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The phreatic surface connects points at which the pressure head is zero. Above the phreatic surface the soil is in suction, so we can see how much capillarity is needed for the material to be saturated. If there is insufficient capillarity, we might discard the solution and try again. Alternatively: assume there is zero capillarity, the top water boundary is now atmospheric so along it and the flow net has to be adjusted within an unknown top boundary as the phreatic surface is a flow line if there is no capillarity. Flow of water in earth dams

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If then in the flow net, so once we have the phreatic surface we can put on the starting points of the equipotentials on the phreatic surface directly Flow of water in earth dams

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Unsteady flow effects Consolidation of matrix Change in pressure head within the soil due to changes in the boundary water levels may cause soil to deform, especially in compressible clays. The soil may undergo consolidation, a process in which the voids ratio changes over time at a rate determined by the pressure variation and the hydraulic conductivity, which may in turn depend on the voids ratio.

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Liquefaction (tensile failure) The total stress normal to a plane in the soil can be separated into two components, the pore pressure p and the effective inter- granular stress ’: By convention in soils compressive stresses are +ve. Tensile failure occurs when the effective stress is less than the fracture strength ’ fracture, and by definition for soil ’ fracture =0. When the effective stress falls to zero the soil particles are no longer in contact with each other and the soil acts like a heavy liquid. This phenomenon is called liquefaction, and is responsible to quick sands. Breakdown of rigid matrix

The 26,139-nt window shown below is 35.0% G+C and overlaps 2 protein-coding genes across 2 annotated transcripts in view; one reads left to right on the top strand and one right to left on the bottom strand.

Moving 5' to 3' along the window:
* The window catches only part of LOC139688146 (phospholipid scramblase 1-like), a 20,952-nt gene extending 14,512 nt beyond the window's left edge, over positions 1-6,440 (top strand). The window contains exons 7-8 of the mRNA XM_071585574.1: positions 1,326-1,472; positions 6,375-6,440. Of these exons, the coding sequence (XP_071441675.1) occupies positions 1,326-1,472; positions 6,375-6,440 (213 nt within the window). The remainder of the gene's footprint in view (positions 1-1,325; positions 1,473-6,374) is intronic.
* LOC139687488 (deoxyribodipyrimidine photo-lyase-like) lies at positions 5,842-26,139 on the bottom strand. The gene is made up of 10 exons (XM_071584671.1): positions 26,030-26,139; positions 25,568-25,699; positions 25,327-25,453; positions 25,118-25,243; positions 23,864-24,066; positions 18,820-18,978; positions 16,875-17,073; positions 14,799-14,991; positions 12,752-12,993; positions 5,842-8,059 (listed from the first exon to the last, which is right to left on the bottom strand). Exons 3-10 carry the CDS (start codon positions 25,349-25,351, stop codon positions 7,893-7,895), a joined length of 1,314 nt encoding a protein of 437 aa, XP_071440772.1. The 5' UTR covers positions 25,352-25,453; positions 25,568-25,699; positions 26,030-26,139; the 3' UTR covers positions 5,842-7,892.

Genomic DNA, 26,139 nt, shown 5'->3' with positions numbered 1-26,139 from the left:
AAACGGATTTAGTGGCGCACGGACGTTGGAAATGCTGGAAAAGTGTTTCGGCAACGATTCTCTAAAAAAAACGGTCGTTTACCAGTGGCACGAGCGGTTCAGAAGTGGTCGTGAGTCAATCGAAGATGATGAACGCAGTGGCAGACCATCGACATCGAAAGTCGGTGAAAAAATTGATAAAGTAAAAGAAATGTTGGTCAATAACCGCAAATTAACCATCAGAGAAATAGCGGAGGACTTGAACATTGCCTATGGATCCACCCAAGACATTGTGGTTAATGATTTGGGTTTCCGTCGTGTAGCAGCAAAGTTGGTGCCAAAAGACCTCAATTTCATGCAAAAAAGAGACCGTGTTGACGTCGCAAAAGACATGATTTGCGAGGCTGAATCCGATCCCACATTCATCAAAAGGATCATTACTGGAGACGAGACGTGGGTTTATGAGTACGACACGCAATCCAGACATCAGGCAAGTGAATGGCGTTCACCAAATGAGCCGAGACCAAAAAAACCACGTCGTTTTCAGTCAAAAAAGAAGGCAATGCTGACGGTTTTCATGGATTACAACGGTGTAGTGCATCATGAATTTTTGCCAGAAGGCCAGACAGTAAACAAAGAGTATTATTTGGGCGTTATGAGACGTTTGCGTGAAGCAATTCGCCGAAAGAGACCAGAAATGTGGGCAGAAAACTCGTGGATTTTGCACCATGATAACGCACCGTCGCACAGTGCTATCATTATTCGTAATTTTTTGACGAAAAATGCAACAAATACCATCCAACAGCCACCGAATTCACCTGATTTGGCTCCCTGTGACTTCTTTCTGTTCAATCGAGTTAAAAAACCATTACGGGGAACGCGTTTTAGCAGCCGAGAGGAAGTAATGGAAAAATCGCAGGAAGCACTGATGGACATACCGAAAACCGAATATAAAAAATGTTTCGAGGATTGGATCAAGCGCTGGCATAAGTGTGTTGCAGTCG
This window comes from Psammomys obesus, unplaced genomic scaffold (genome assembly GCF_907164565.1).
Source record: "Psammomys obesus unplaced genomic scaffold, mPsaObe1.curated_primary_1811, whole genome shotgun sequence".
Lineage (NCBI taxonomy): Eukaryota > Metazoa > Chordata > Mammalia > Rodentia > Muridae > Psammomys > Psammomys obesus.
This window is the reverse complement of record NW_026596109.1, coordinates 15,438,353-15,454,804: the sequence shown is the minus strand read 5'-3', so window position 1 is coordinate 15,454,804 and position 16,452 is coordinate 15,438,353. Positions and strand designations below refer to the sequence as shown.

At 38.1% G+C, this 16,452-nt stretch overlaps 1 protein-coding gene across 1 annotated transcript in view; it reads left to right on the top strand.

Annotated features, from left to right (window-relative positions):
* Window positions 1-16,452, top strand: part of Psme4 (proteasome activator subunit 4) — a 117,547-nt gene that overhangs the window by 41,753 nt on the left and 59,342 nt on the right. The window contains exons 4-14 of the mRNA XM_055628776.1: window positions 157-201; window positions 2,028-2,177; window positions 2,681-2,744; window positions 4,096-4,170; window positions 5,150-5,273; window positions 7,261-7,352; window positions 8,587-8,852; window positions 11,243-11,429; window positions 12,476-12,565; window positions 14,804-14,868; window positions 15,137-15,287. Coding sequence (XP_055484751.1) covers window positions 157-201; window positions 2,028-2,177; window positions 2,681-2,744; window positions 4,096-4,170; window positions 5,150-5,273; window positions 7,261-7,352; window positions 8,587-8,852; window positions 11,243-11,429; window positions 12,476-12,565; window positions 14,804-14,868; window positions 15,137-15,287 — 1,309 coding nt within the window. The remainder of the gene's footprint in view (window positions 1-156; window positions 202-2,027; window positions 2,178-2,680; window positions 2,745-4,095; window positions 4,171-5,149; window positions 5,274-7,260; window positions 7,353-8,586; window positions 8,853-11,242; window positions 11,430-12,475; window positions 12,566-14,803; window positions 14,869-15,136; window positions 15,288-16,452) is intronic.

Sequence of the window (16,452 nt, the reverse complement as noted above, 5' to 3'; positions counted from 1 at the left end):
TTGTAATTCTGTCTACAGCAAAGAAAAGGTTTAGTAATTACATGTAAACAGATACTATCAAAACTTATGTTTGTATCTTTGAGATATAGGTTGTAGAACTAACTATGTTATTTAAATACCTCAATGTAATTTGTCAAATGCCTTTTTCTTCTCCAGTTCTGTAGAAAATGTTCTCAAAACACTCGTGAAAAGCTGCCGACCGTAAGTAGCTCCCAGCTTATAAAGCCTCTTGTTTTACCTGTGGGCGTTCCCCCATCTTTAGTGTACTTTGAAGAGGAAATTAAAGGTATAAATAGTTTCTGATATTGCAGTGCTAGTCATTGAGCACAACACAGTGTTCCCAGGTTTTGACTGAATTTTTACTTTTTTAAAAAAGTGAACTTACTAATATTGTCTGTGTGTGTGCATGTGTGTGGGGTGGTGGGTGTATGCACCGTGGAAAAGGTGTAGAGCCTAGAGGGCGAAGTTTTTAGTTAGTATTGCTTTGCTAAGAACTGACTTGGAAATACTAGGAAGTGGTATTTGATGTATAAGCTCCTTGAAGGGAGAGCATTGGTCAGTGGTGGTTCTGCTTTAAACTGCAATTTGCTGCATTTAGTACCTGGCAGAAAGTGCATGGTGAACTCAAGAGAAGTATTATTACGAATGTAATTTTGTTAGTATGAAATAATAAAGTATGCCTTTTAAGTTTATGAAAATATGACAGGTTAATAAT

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Uniform soil of unit weight Upward flow of water Large upward hydraulic gradients:

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Uniform soil of unit weight Upward flow of water Plug of Base area A Water table and datum standpipe Gap opening as plug rises Critical head Pressure h crit Critical potential Head z

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At the base of the rising plug, if there is no side friction: So if v =0 then v = p and :, i crit =0.8~1.0

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where i crit is the critical hydraulic gradient for the quick sand Condition. As 18~20 kN/m 3 for many soils (especially sands and silts) and w 10 kN/m 3 :

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Frictional (shear failure) Sliding failure of a gravity concrete dam due to insufficient friction along the base:

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Uniform sand Reservoir Tail water W H1H1 H2H2 W´W´

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Limiting condition on shear force T is: where tan ’ max is the co-efficient of friction, so considering the base of the dam we are looking for: where W‘ = W-U is the effective weight of the dam, U is the total uplift due to the pore pressure distribution p along the base of the dam, and F = H 1 - H 2 is the shear force along the Dam base